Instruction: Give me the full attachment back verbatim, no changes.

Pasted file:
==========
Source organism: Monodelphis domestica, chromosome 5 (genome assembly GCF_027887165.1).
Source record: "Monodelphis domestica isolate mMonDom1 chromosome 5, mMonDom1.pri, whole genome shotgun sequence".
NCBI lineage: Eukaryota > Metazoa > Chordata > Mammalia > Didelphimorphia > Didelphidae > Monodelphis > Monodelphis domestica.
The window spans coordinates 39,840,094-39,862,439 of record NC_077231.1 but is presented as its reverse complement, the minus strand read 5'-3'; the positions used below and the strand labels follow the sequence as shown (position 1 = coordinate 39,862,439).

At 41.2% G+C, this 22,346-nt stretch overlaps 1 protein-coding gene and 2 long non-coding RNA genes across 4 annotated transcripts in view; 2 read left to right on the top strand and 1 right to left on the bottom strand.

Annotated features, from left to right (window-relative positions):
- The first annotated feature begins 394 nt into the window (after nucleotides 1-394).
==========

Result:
Source organism: Monodelphis domestica, chromosome 5 (genome assembly GCF_027887165.1).
Source record: "Monodelphis domestica isolate mMonDom1 chromosome 5, mMonDom1.pri, whole genome shotgun sequence".
NCBI lineage: Eukaryota > Metazoa > Chordata > Mammalia > Didelphimorphia > Didelphidae > Monodelphis > Monodelphis domestica.
The window spans coordinates 39,840,094-39,862,439 of record NC_077231.1 but is presented as its reverse complement, the minus strand read 5'-3'; the positions used below and the strand labels follow the sequence as shown (position 1 = coordinate 39,862,439).

At 41.2% G+C, this 22,346-nt stretch overlaps 1 protein-coding gene and 2 long non-coding RNA genes across 4 annotated transcripts in view; 2 read left to right on the top strand and 1 right to left on the bottom strand.

Annotated features, from left to right (window-relative positions):
- The first annotated feature begins 394 nt into the window (after nucleotides 1-394).